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Richmond, B.C., July 5, 2007—Today, WorkSafeBC and a number of B.C.’s road construction companies are launching a new campaign to keep traffic control persons (TCPs)* safe in construction zones. The campaign, to be launched at the approach to the Golden Ears Bridge project in Langley, is aimed at encouraging drivers across B.C. to slow down in road construction zones.
The first of more than 20 signs to be erected on many of B.C.’s highest-profile road and bridge construction projects will be undraped by Brianna, Ashley and Amber, the children of Troy Davies, safety coordinator with Columbia Bitulithic, a division of Lafarge Canada Inc. Each of the signs will feature a worker from the site with family members and will ask drivers to “Slow Down – My Mommy/Daddy Works Here.”
Typical injuries suffered by TCPs working on public highway projects are broken bones, concussions, and contusions resulting from being hit by a vehicle that has entered the traffic-controlled zone.
Injured in 2005, Brenda Knight now assists the safety officer at the headquarters of Winvan Paving Ltd., the company where she formerly worked as a TCP. “Traffic controllers see people reading, shaving, putting on make-up while they drive. It’s a dangerous area that they’re going through. Please pay attention.”
TCPs are responsible for keeping traffic moving smoothly through construction zones and keeping both on-site workers and the public driving through those zones safe.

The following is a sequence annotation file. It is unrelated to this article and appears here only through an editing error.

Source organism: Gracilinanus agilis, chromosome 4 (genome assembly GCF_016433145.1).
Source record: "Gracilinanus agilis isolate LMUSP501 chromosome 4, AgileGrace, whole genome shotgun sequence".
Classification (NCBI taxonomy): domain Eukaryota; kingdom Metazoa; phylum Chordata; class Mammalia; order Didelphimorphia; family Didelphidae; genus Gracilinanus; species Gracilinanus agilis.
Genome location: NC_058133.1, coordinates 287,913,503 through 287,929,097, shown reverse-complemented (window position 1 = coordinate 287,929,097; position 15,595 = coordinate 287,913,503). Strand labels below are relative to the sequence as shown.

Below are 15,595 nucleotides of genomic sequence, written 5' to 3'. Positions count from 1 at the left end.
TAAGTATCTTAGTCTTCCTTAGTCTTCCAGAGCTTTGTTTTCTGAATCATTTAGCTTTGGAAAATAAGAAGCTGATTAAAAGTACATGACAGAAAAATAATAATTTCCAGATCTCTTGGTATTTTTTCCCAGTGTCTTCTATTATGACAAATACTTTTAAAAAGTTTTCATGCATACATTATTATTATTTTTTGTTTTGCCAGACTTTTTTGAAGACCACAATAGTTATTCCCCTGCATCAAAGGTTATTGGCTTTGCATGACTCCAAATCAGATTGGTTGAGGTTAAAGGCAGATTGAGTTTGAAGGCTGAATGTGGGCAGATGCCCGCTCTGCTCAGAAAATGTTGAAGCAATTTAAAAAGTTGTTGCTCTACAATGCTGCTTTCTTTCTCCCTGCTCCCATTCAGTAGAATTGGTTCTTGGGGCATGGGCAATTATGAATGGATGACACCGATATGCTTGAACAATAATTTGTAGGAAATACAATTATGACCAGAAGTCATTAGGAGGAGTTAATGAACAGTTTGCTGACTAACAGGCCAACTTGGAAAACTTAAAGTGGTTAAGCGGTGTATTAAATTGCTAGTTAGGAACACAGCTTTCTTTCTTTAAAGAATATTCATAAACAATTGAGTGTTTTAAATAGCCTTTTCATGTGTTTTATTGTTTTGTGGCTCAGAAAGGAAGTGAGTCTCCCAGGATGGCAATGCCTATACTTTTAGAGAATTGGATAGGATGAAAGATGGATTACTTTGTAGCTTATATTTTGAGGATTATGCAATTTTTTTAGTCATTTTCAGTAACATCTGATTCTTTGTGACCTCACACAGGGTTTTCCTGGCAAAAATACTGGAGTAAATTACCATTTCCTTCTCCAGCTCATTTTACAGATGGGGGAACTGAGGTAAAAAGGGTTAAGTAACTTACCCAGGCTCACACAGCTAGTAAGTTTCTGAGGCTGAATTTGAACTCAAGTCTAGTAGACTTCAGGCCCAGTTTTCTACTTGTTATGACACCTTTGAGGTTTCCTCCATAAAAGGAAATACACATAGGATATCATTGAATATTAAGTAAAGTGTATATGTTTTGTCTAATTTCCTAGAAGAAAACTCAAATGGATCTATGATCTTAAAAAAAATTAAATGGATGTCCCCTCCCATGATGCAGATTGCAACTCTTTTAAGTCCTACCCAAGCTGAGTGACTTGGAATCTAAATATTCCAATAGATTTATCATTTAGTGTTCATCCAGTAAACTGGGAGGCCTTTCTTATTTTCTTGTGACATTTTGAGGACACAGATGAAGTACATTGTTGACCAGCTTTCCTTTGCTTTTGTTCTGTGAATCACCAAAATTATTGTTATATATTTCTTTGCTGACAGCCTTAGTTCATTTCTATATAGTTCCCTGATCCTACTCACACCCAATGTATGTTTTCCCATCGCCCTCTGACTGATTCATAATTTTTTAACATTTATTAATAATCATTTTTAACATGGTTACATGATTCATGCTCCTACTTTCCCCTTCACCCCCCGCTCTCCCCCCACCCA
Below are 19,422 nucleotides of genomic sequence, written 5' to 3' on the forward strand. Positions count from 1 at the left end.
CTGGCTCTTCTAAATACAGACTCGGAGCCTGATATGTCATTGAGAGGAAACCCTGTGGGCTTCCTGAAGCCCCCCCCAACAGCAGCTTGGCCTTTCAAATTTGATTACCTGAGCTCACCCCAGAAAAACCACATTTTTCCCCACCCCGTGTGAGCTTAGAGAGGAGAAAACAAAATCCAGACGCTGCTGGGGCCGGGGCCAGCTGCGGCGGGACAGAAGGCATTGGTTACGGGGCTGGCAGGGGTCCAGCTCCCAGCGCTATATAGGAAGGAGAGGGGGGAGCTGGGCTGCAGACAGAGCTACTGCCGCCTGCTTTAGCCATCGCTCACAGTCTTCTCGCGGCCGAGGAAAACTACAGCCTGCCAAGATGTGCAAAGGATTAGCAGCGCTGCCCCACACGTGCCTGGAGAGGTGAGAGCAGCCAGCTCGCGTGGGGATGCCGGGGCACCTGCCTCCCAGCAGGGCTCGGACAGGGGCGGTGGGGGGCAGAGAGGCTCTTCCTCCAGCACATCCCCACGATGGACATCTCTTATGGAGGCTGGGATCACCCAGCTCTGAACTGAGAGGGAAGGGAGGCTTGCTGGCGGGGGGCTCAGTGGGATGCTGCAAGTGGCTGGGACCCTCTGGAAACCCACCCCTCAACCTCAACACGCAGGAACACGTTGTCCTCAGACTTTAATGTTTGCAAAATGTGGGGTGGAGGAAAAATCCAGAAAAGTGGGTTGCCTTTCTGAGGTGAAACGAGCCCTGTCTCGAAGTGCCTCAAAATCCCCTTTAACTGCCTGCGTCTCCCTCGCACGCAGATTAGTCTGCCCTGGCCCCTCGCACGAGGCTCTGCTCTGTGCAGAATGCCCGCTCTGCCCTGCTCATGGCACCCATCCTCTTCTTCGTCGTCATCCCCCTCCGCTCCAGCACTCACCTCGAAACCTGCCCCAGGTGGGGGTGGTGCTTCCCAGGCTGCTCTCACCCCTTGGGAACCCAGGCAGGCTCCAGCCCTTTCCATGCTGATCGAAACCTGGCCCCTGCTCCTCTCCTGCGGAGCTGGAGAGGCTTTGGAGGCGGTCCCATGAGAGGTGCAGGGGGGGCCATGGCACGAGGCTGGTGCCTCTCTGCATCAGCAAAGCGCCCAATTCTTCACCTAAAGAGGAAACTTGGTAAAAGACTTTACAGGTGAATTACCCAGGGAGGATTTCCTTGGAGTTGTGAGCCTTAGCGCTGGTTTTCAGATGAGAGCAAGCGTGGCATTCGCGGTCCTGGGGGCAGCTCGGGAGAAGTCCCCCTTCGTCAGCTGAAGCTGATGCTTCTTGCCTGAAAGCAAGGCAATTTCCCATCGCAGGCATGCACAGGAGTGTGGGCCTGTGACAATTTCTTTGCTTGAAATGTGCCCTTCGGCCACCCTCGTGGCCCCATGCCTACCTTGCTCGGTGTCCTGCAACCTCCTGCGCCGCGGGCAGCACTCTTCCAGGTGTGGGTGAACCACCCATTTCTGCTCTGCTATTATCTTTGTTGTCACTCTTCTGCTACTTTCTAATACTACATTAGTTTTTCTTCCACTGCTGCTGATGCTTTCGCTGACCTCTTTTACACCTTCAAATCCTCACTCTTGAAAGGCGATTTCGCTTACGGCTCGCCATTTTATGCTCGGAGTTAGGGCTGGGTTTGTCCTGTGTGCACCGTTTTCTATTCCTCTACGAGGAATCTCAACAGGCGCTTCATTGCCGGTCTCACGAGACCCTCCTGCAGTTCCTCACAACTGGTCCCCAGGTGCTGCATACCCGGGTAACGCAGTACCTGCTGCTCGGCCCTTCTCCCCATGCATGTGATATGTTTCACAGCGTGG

“We recognize that for those on family vacations or trying to make their deliveries on time, highway delays can be frustrating,” says Al Johnson, WorkSafeBC’s regional director for construction. “However, this is the busiest time of year for road construction companies and WorkSafeBC and its construction partners ask for your patience. These people have a right to safe workplaces.”
Steve Torrence, executive director of the Construction Safety Network, the organization responsible for certifying TCPs says, “On behalf of all traffic control people I’d like to thank WorkSafeBC and the road construction companies for this campaign. The safety of workers at the site and drivers moving through the work zone are their major concern.”
You can view images of some of the posters included in this campaign here.
Serving 2.2 million workers and about 188,000 employers, WorkSafeBC is a provincial statutory agency governed by a Board of Directors and funded by employers. WorkSafeBC was born out of a compromise between B.C.’s workers and employers in 1917 where workers gave up the right to sue their employers or fellow workers for injuries on the job in return for a no-fault insurance program fully paid for by employers. WorkSafeBC is committed to a safe and healthy workplace and to providing return-to-work rehabilitation and legislated compensation benefits to workers injured as a result of their employment.
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*To learn more about traffic control persons (TCPs), read our Backgrounder.